Last modified on 8 April 2013, at 12:09

Ruby Programming/RubyDoc

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The standard Ruby library provides a tool for generating documentation from self documenting code called RubyDoc or RDoc for short. Though it's part of the standard library, RDoc isn't a file you require to use. Instead it consists of a command-line program called rdoc and a library for parsing specially-formatted comments out of Ruby and C code.

A Simple ExampleEdit

Here are the contents of the file simpleNumber.rb which contains a class SimpleNumber

# This file is called simpleNumber.rb
# It contains the class SimpleNumber

class SimpleNumber

  def initialize( num )
    raise if !num.is_a?(Numeric)
    @x = num
  end

  def add( y )
    @x + y
  end

  def multiply( y )
    @x * y
  end

end

Just to get going, run rdoc on this file

>> rdoc simpleNumber.rb

                    simpleNumber.rb: c...
Generating HTML...

Files:   1
Classes: 1
Modules: 0
Methods: 3
Elapsed: 0.426s

A quick look around reveals rdoc has created a new directory called doc/. It contains quite a few files (given such a simple class!)

>> ls doc/
classes      files                fr_file_index.html    index.html
created.rid  fr_class_index.html  fr_method_index.html  rdoc-style.css

Open the file doc/index.html in a web browser and find

The RubyDoc output from simpleNumber.rb

What has RDoc done? First, it has scanned the given file (shown in the upper left pane). The middle pane lists all of the classes in simpleNumber.rb, and the right panel gives all of the methods in SimpleNumber. In this case the lower panel is showing the summary information for the file simpleNumber.rb which has been extracted from the top-level comment in the file. Once we select either a class or a function it will show more particular information.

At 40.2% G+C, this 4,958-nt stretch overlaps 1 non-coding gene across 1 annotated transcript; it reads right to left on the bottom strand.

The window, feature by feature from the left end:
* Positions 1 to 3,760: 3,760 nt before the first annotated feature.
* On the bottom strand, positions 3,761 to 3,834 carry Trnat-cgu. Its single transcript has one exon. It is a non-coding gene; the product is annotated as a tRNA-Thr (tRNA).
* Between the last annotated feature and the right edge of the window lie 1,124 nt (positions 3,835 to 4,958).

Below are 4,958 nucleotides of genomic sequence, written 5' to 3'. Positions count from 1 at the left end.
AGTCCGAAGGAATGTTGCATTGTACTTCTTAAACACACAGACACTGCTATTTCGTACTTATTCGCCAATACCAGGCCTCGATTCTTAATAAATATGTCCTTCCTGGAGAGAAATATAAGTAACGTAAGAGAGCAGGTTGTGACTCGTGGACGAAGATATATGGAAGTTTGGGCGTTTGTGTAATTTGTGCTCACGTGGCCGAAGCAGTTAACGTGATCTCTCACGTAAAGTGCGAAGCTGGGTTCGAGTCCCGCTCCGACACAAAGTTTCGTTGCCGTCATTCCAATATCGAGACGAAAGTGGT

Handling Multiple FilesEdit

Any directories included on the command line will be searched for Ruby files (with an .rb or .rbw extension) and C files (with a .c extension). rdoc will search recursively, which makes it convenient for documenting large trees of code. If no source files are specified, RubyDoc will start searching with the current directory. The output is always generated in a directory doc/ under the current location.

Any files which aren't recognized as Ruby or C are not parsed by default, but can be included as command-line arguments to rdoc. In this case they are treated as SimpleMarkup (see below) -- generally speaking they will just be browsable as plain text files in the HTML documention.

Formatting for RDocEdit

RDoc uses a formatting system called SimpleMarkup for its markup purposes. SimpleMarkup is a simplified text-based markup system, much like many wiki markup languages. Here's a brief overview:

  • Consecutive lines aligned on the left margin (either column 0 in a text file, or after the comment character and whitespace in a source file) are considered a paragraph. An empty line starts a new paragraph.
  • If a line starts with "*", "-" or "<a digit>" the following information is a list item, either unnumbered or numbered. All subsequent lines should be indented to match the text on the first line of the list item. Here's an example (from the RDoc documentation):
* this is a list with three paragraphs in
   the first item. This is the first paragraph.

   And this is the second paragraph.

   1. This is an indented, numbered list.
   2. This is the second item in that list